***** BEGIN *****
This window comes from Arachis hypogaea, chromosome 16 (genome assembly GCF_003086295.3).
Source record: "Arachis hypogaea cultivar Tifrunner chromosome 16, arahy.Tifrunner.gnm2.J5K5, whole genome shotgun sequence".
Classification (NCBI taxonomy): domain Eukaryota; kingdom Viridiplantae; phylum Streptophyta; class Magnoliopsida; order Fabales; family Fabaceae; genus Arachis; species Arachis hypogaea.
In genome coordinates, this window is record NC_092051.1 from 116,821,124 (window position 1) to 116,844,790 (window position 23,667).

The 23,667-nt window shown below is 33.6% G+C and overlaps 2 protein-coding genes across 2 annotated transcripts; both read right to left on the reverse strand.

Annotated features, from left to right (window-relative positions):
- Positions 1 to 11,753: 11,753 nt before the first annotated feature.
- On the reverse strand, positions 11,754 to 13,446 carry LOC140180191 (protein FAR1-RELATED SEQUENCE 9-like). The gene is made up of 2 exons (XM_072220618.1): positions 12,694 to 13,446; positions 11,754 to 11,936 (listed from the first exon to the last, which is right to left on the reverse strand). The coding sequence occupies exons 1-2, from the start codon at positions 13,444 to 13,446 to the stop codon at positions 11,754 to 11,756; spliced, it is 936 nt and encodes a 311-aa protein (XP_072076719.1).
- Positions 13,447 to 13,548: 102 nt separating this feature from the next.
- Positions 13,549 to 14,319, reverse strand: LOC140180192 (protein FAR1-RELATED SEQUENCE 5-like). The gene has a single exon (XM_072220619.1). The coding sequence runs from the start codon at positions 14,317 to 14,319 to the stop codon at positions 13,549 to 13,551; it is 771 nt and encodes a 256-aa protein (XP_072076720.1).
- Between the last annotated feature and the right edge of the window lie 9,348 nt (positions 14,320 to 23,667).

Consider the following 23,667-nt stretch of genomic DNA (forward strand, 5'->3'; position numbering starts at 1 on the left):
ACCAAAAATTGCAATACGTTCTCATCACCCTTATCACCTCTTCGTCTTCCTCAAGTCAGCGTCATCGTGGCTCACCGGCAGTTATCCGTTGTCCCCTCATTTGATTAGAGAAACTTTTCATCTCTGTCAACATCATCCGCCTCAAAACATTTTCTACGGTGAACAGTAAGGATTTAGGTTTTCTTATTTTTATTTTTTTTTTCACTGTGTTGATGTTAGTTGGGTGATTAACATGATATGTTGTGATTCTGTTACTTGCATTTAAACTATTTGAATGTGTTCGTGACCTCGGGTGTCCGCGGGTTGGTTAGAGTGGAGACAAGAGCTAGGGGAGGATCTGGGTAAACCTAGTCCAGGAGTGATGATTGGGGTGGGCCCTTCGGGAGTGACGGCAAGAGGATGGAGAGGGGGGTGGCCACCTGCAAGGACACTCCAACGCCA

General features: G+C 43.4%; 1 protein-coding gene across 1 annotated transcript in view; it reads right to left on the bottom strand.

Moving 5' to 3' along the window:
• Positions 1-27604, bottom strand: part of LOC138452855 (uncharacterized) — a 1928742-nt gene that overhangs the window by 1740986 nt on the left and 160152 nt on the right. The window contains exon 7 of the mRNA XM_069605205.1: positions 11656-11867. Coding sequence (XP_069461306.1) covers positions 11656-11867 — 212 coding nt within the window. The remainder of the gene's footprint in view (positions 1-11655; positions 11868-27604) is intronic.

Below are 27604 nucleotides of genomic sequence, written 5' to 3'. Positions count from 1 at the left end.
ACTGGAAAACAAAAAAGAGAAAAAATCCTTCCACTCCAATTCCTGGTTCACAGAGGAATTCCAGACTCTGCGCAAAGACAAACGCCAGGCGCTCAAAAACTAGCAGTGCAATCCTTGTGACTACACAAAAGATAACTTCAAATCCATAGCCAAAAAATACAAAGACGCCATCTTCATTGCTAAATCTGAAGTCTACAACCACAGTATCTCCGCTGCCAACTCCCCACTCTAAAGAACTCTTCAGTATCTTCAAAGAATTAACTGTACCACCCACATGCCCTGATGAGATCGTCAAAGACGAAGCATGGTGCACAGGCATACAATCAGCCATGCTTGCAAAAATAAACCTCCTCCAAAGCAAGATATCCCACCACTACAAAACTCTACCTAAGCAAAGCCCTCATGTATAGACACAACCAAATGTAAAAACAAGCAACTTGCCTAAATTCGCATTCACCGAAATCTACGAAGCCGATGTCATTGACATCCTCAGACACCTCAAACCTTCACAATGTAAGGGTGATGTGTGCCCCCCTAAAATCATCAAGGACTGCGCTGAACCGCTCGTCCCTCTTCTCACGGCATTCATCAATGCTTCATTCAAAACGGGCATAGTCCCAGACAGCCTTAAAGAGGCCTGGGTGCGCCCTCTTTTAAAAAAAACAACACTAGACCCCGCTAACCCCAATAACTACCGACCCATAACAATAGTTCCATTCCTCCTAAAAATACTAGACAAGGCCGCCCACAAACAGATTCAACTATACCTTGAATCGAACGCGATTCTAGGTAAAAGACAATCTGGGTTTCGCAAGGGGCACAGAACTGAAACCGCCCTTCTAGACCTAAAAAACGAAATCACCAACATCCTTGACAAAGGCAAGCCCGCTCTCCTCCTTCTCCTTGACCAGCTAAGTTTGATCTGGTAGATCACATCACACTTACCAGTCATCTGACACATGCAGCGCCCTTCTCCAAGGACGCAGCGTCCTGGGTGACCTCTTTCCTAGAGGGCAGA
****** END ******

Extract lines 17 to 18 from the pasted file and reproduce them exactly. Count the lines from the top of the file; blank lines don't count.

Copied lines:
Below are 27604 nucleotides of genomic sequence, written 5' to 3'. Positions count from 1 at the left end.
ACTGGAAAACAAAAAAGAGAAAAAATCCTTCCACTCCAATTCCTGGTTCACAGAGGAATTCCAGACTCTGCGCAAAGACAAACGCCAGGCGCTCAAAAACTAGCAGTGCAATCCTTGTGACTACACAAAAGATAACTTCAAATCCATAGCCAAAAAATACAAAGACGCCATCTTCATTGCTAAATCTGAAGTCTACAACCACAGTATCTCCGCTGCCAACTCCCCACTCTAAAGAACTCTTCAGTATCTTCAAAGAATTAACTGTACCACCCACATGCCCTGATGAGATCGTCAAAGACGAAGCATGGTGCACAGGCATACAATCAGCCATGCTTGCAAAAATAAACCTCCTCCAAAGCAAGATATCCCACCACTACAAAACTCTACCTAAGCAAAGCCCTCATGTATAGACACAACCAAATGTAAAAACAAGCAACTTGCCTAAATTCGCATTCACCGAAATCTACGAAGCCGATGTCATTGACATCCTCAGACACCTCAAACCTTCACAATGTAAGGGTGATGTGTGCCCCCCTAAAATCATCAAGGACTGCGCTGAACCGCTCGTCCCTCTTCTCACGGCATTCATCAATGCTTCATTCAAAACGGGCATAGTCCCAGACAGCCTTAAAGAGGCCTGGGTGCGCCCTCTTTTAAAAAAAACAACACTAGACCCCGCTAACCCCAATAACTACCGACCCATAACAATAGTTCCATTCCTCCTAAAAATACTAGACAAGGCCGCCCACAAACAGATTCAACTATACCTTGAATCGAACGCGATTCTAGGTAAAAGACAATCTGGGTTTCGCAAGGGGCACAGAACTGAAACCGCCCTTCTAGACCTAAAAAACGAAATCACCAACATCCTTGACAAAGGCAAGCCCGCTCTCCTCCTTCTCCTTGACCAGCTAAGTTTGATCTGGTAGATCACATCACACTTACCAGTCATCTGACACATGCAGCGCCCTTCTCCAAGGACGCAGCGTCCTGGGTGACCTCTTTCCTAGAGGGCAGA